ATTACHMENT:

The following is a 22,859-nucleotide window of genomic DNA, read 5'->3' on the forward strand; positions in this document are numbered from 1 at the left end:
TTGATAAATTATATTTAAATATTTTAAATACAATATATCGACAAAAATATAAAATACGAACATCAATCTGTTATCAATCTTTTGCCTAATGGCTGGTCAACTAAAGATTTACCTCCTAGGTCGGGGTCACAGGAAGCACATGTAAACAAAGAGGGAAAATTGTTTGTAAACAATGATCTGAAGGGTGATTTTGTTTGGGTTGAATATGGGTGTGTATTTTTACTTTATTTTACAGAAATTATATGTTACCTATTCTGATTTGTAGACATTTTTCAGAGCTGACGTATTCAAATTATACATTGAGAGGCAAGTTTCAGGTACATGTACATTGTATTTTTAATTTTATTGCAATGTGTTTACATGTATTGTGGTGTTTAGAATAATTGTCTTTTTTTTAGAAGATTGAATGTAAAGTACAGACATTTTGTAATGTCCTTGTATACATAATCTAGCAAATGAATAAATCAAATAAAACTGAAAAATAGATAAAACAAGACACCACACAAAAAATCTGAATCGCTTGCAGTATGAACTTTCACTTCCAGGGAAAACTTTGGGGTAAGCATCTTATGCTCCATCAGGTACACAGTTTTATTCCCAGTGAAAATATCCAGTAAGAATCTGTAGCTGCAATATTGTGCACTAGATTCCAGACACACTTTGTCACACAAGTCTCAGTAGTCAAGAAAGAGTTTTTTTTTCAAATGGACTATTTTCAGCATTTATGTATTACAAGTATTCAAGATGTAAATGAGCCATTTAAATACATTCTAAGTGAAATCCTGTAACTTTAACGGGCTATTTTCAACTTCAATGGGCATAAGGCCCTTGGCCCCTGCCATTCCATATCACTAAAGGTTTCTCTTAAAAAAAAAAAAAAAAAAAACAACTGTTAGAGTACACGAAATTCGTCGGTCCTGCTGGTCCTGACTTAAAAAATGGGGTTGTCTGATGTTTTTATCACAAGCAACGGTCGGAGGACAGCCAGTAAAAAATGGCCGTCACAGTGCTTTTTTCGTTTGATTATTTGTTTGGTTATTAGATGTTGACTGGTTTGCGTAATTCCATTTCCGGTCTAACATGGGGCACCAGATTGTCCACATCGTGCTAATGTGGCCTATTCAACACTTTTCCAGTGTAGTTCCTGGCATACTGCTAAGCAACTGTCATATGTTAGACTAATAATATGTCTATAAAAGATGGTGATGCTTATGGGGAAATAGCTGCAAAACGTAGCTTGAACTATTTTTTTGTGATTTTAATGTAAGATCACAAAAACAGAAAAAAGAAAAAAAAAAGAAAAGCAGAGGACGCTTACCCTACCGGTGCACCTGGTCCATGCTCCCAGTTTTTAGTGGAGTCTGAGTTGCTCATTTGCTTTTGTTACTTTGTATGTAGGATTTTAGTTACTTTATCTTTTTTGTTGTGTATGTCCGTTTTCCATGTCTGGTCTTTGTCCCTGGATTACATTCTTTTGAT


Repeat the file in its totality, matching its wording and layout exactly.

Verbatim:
The following is a 22,859-nucleotide window of genomic DNA, read 5'->3' on the forward strand; positions in this document are numbered from 1 at the left end:
TTGATAAATTATATTTAAATATTTTAAATACAATATATCGACAAAAATATAAAATACGAACATCAATCTGTTATCAATCTTTTGCCTAATGGCTGGTCAACTAAAGATTTACCTCCTAGGTCGGGGTCACAGGAAGCACATGTAAACAAAGAGGGAAAATTGTTTGTAAACAATGATCTGAAGGGTGATTTTGTTTGGGTTGAATATGGGTGTGTATTTTTACTTTATTTTACAGAAATTATATGTTACCTATTCTGATTTGTAGACATTTTTCAGAGCTGACGTATTCAAATTATACATTGAGAGGCAAGTTTCAGGTACATGTACATTGTATTTTTAATTTTATTGCAATGTGTTTACATGTATTGTGGTGTTTAGAATAATTGTCTTTTTTTTAGAAGATTGAATGTAAAGTACAGACATTTTGTAATGTCCTTGTATACATAATCTAGCAAATGAATAAATCAAATAAAACTGAAAAATAGATAAAACAAGACACCACACAAAAAATCTGAATCGCTTGCAGTATGAACTTTCACTTCCAGGGAAAACTTTGGGGTAAGCATCTTATGCTCCATCAGGTACACAGTTTTATTCCCAGTGAAAATATCCAGTAAGAATCTGTAGCTGCAATATTGTGCACTAGATTCCAGACACACTTTGTCACACAAGTCTCAGTAGTCAAGAAAGAGTTTTTTTTTCAAATGGACTATTTTCAGCATTTATGTATTACAAGTATTCAAGATGTAAATGAGCCATTTAAATACATTCTAAGTGAAATCCTGTAACTTTAACGGGCTATTTTCAACTTCAATGGGCATAAGGCCCTTGGCCCCTGCCATTCCATATCACTAAAGGTTTCTCTTAAAAAAAAAAAAAAAAAAAACAACTGTTAGAGTACACGAAATTCGTCGGTCCTGCTGGTCCTGACTTAAAAAATGGGGTTGTCTGATGTTTTTATCACAAGCAACGGTCGGAGGACAGCCAGTAAAAAATGGCCGTCACAGTGCTTTTTTCGTTTGATTATTTGTTTGGTTATTAGATGTTGACTGGTTTGCGTAATTCCATTTCCGGTCTAACATGGGGCACCAGATTGTCCACATCGTGCTAATGTGGCCTATTCAACACTTTTCCAGTGTAGTTCCTGGCATACTGCTAAGCAACTGTCATATGTTAGACTAATAATATGTCTATAAAAGATGGTGATGCTTATGGGGAAATAGCTGCAAAACGTAGCTTGAACTATTTTTTTGTGATTTTAATGTAAGATCACAAAAACAGAAAAAAGAAAAAAAAAAGAAAAGCAGAGGACGCTTACCCTACCGGTGCACCTGGTCCATGCTCCCAGTTTTTAGTGGAGTCTGAGTTGCTCATTTGCTTTTGTTACTTTGTATGTAGGATTTTAGTTACTTTATCTTTTTTGTTGTGTATGTCCGTTTTCCATGTCTGGTCTTTGTCCCTGGATTACATTCTTTTGAT